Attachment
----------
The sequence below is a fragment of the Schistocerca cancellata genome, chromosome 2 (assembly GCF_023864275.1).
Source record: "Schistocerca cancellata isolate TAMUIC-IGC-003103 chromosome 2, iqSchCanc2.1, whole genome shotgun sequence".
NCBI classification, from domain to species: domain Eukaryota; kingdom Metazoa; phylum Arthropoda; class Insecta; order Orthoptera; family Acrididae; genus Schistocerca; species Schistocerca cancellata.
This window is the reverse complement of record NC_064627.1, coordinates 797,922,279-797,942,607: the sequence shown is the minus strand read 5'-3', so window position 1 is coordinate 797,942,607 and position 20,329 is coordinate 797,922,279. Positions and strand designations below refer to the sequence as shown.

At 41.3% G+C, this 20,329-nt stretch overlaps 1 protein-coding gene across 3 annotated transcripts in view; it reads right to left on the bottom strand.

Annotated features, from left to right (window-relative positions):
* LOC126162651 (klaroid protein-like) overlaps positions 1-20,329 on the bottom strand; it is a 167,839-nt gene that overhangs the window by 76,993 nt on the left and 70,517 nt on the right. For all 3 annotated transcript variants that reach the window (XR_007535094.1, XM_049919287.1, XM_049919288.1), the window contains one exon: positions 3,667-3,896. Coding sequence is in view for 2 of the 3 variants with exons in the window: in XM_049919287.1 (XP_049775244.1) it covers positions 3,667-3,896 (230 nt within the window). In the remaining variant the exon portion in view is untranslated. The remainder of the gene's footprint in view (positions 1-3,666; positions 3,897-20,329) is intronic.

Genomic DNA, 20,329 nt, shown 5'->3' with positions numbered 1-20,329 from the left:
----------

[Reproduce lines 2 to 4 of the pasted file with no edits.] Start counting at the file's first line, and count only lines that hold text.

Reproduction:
Source record: "Schistocerca cancellata isolate TAMUIC-IGC-003103 chromosome 2, iqSchCanc2.1, whole genome shotgun sequence".
NCBI classification, from domain to species: domain Eukaryota; kingdom Metazoa; phylum Arthropoda; class Insecta; order Orthoptera; family Acrididae; genus Schistocerca; species Schistocerca cancellata.
This window is the reverse complement of record NC_064627.1, coordinates 797,922,279-797,942,607: the sequence shown is the minus strand read 5'-3', so window position 1 is coordinate 797,942,607 and position 20,329 is coordinate 797,922,279. Positions and strand designations below refer to the sequence as shown.